Thai Dishes That Will Make Your Mouth Water
In Thailand, cooking and eating are social events. In fact, many Thais consider it bad luck to eat alone. Sitting at a restaurant, you’ll see that things are very different from home. Rather than ordering as individuals, Thai people order several communal dishes. Meal time is an opportunity to socialize, relax, and laugh. And the same goes for cooking at home—everyone lends a hand in the kitchen.
Thai dishes consists of four main flavors: salty, sweet, sour, and spicy. It’s not uncommon to encounter all four in one meal! You’ll actually struggle to find a Thai dish that doesn’t involve a flavor clash. It’s one of the things that make exploring Thai food so exciting.
Luckily, you can order Thai food to order:
Like it spicy? “Pet Mak Mat Ka/Krup.”
Prefer it mild? “Pet Nit Noi Ka/Krup.”
It’s also important to remember that Thai people love snacking! With so many affordable street food vendors, eating between meals is a regular occurrence. As a result, some snacks have made our list of top dishes.
#1 – Khao Soi (Northern Curry Soup)
Khao Soi is one of the most unique Thai curries available. It’s a northern specialty, so you’ll find it all over Chiang Mai and Pai. It consists of egg noodles and chicken/beef soaked in an orange broth of coconut milk, herbs, and spices. You can expect pickled cabbage, red onion, and lime on the side. This dish is on the less spicy side of things. It’s also a great example of Burmese and Chinese influences on Thai cooking!
#2 – Gai Yang (Grilled Chicken)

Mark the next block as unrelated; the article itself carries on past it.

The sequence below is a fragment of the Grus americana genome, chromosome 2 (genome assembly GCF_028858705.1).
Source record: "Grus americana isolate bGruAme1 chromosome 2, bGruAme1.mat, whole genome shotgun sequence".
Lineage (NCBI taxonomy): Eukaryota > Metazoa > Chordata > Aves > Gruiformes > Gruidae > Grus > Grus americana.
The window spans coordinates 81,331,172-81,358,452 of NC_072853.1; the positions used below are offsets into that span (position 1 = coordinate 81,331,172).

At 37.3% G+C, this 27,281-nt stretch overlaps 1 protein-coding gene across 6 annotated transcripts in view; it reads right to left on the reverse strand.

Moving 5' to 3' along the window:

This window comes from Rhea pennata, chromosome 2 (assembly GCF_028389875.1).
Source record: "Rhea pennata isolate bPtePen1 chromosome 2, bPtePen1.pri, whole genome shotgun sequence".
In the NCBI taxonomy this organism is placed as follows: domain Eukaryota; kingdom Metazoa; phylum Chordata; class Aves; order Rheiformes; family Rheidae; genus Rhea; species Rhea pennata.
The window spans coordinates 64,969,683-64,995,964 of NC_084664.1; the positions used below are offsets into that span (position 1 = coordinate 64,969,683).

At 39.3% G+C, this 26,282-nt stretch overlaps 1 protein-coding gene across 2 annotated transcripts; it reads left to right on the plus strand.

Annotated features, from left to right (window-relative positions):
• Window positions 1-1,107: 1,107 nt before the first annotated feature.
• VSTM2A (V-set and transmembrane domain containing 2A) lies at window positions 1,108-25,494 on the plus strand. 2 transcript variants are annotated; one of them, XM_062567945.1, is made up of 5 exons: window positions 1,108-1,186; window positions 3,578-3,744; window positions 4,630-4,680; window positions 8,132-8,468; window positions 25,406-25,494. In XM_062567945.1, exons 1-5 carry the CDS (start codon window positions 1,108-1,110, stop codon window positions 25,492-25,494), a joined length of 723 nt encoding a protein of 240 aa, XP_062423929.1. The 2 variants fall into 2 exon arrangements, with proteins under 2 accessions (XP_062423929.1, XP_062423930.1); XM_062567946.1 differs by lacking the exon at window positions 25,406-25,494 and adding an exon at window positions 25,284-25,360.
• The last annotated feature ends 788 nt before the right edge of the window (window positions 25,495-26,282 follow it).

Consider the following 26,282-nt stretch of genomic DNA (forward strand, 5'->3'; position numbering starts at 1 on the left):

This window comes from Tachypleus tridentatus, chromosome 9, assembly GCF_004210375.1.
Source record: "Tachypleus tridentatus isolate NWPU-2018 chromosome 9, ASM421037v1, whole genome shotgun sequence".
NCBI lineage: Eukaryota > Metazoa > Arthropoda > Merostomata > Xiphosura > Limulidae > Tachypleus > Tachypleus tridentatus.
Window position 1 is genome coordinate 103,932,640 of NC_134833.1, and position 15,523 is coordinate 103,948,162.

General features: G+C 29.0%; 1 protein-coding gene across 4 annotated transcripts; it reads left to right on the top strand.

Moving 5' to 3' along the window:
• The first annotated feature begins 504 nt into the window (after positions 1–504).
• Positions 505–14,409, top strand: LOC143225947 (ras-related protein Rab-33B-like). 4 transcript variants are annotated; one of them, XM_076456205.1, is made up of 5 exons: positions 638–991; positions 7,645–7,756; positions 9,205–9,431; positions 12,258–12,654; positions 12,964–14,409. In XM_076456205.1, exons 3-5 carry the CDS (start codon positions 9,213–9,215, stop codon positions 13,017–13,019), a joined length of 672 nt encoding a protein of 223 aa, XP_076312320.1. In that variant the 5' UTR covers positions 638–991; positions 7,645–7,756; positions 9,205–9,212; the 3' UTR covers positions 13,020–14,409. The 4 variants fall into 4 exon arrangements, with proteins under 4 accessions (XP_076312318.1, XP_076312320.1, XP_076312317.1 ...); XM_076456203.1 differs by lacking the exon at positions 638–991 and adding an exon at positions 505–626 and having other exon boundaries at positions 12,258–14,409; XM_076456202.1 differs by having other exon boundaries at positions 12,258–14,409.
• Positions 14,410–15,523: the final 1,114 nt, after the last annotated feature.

If you see people eating on the street, there’s a good chance Gai Yang is around the corner. It’s a simple dish, but one of our favorite street snacks. You buy it on a skewer, and it’s usually served with a tang sauce and sticky rice. Gai Yang is the perfect combination of smoky and sour flavors. Our rule of thumb is to buy it from the vendor with the longest line—if Thai people think it’s worth the wait, it is.
#3 – Pad See Ew (Thai Stir Fried Noodles)
Pad See Ew has a distinct Chinese influence. Thanks to its thick rice noodles, you’ll definitely feel full after eating this. The noodles are stir fried with endless dark soy sauce, pork/chicken, egg, broccoli, and garlic. If you want the locals to think you know what you’re doing, add in chill, lime, vinegar, and sugar yourself. It’s one of the best ways to nurse a hangover!
#4 – Tom Kha Gai (Coconut Chicken Soup)
No list of delicious Thai food would be complete without a few soups. Most tourists don’t venture out and try Tom Kha Gai. They’re definitely missing out! This soup is both sweet and sour, combining coconut milk, lemongrass, shallots, chicken, and veggies. Better yet, it’s extremely healthy. Many Thai people treat it like chicken noodle soup and eat it when they have a cold.
#5 – Som Tam (Papaya Salad)
You’ll find this (in)famous dish in every corner of Thailand. It’s one of our favorite hangover foods. But beware—there’s no lettuce involved! The typical Papaya Salad will consist of chillies, fish sauce, shrimp, and sliced papaya. It’s typically extremely spicy, so be prepared to work up a sweat. It’s definitely an acquired taste, but we strongly encourage you to try it out.